As Said understood, there was a related anomaly evident in Iraq in the aftermath of the war. Not just Americans such as Feldman, but also British legal advisers (some of whom were Muslims) quickly descended on Baghdad to advise the Iraqis on constitutional drafting. This was not the first instance of such Anglo-American collaboration. After 1945, American and British diplomats combined to construct a new German constitution; they also bickered over the provisions of the Japanese constitution, which was enacted in 1947 and remains in force today. Divided by their unwritten and written constitutions, Britain and the United States have both nourished the view that their respective political systems and values are at once unique and simultaneously a fitting example for other societies.
Indeed, Britain’s influence on other peoples’ constitutions has probably been more frequent and more diverse than the undeniably huge impact of the U.S. Constitution. This influence was sometimes indirect (as in Belgium in 1831 or Chile after 1833). But in Britain’s onetime empire, it was often hands-on, as with the first Iraqi constitution in 1925. As a British minister explained smoothly to an audience in Malta in 1963, “We in Britain have no constitution of our own, but we have quite a lot of experience of writing constitutions for other people.”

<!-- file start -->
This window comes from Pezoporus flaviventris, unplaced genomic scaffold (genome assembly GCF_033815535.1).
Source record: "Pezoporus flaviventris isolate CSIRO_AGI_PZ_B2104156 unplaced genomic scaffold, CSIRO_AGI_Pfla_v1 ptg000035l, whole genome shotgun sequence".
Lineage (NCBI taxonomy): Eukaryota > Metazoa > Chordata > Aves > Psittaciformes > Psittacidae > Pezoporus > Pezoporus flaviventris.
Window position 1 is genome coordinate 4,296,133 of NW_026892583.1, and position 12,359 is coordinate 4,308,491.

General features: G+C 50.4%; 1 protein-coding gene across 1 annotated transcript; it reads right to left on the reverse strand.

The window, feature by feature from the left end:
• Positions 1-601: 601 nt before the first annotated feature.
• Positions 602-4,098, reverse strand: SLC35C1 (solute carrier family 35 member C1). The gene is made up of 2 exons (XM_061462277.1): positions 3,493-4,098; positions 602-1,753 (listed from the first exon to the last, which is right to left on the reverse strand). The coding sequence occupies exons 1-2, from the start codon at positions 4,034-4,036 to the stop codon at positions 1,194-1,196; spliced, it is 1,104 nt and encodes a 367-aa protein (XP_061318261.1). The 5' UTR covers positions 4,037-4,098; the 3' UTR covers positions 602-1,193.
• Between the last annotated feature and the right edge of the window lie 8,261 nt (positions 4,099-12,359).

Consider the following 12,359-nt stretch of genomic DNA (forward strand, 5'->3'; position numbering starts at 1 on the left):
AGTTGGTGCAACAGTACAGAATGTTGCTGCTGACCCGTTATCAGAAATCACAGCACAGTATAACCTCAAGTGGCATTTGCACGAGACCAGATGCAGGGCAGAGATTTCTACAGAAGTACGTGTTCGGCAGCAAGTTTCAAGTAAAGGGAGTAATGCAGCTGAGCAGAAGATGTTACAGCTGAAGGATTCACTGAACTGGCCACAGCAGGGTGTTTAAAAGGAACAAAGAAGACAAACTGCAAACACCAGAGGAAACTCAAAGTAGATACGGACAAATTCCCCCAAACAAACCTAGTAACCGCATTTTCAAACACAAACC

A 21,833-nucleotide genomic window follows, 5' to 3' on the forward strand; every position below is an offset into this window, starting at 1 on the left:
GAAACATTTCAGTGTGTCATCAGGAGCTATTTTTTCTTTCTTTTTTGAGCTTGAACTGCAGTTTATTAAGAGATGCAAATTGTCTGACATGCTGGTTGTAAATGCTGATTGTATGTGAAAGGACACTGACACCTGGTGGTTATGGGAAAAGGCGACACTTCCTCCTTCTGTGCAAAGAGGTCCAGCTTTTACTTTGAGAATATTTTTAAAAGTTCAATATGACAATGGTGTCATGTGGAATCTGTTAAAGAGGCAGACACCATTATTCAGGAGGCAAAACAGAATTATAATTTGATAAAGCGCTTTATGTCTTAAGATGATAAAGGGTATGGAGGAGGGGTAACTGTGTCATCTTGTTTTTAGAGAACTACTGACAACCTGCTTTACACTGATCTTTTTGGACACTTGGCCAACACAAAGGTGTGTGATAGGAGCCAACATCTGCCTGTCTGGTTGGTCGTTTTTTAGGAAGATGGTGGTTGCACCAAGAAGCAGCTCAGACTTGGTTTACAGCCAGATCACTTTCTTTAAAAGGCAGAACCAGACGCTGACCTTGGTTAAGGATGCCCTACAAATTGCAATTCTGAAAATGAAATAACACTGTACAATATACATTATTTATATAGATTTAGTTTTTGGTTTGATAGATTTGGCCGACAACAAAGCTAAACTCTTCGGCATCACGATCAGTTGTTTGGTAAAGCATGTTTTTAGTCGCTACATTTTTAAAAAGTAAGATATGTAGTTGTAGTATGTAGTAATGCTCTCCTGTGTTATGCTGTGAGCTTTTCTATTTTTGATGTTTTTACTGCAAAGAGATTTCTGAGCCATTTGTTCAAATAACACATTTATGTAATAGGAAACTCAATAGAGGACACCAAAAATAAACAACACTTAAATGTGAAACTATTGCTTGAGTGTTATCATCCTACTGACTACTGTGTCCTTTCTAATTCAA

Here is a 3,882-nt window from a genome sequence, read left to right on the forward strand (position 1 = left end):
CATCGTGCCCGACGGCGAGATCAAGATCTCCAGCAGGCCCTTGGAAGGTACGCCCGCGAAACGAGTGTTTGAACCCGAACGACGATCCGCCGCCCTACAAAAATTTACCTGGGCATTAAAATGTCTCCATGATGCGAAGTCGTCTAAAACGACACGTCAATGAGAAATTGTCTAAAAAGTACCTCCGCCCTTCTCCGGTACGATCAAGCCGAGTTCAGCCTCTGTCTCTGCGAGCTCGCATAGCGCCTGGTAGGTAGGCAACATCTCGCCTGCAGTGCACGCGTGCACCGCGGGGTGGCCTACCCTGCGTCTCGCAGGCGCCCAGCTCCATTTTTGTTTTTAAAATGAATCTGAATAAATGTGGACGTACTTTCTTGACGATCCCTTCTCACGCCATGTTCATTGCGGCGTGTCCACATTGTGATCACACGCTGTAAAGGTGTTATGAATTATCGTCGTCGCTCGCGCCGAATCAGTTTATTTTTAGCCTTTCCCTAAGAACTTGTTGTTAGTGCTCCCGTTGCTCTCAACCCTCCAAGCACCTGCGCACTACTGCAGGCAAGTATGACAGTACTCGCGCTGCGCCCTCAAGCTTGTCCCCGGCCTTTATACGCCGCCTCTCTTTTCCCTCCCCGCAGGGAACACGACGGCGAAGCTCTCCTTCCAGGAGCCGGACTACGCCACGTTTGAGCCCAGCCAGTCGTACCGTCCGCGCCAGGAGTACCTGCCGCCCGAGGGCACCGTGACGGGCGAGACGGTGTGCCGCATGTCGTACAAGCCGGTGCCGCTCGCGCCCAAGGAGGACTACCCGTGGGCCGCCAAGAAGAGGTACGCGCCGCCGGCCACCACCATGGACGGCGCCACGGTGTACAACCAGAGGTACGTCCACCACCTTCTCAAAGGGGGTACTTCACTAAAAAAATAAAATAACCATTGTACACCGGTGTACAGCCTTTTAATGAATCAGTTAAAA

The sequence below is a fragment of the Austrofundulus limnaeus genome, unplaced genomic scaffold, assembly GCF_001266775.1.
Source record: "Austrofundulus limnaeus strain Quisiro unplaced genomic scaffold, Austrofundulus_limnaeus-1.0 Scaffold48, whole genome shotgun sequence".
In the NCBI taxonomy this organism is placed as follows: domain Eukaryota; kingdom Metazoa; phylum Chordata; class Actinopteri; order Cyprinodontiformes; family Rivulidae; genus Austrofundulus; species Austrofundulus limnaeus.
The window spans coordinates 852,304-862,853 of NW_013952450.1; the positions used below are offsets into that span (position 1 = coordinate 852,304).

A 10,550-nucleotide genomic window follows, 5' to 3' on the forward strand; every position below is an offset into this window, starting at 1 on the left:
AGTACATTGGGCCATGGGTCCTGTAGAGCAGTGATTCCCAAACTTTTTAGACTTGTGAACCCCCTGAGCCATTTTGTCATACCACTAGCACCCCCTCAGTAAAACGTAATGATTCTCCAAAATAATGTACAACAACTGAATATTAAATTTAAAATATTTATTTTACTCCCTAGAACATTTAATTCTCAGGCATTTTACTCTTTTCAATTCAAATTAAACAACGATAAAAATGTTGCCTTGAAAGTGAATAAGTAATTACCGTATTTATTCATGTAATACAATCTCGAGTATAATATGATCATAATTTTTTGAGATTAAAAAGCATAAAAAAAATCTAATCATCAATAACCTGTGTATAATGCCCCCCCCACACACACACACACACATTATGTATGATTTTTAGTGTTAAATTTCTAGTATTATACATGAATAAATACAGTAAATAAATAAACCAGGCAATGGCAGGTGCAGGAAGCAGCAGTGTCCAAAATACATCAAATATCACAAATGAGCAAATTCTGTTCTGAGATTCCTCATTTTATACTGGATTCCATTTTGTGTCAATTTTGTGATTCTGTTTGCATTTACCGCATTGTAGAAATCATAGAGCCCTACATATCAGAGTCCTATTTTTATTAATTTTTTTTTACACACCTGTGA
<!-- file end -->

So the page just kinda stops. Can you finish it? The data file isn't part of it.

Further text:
In 1787, of course, Americans wrote a constitution for themselves, rejecting Britain’s unconstrained parliamentary absolutism. Nonetheless, in constitutional terms, Americans remained for a long time partly colonized by British ideas. “The British Constitution,” wrote one American patriot, “will always be kept in view by us as the most perfect model.” The creation of a U.S. presidency, Senate, and House of Representatives was, however, seen as a superior, republican mirroring of the threefold division of British government: monarch, House of Lords, and House of Commons.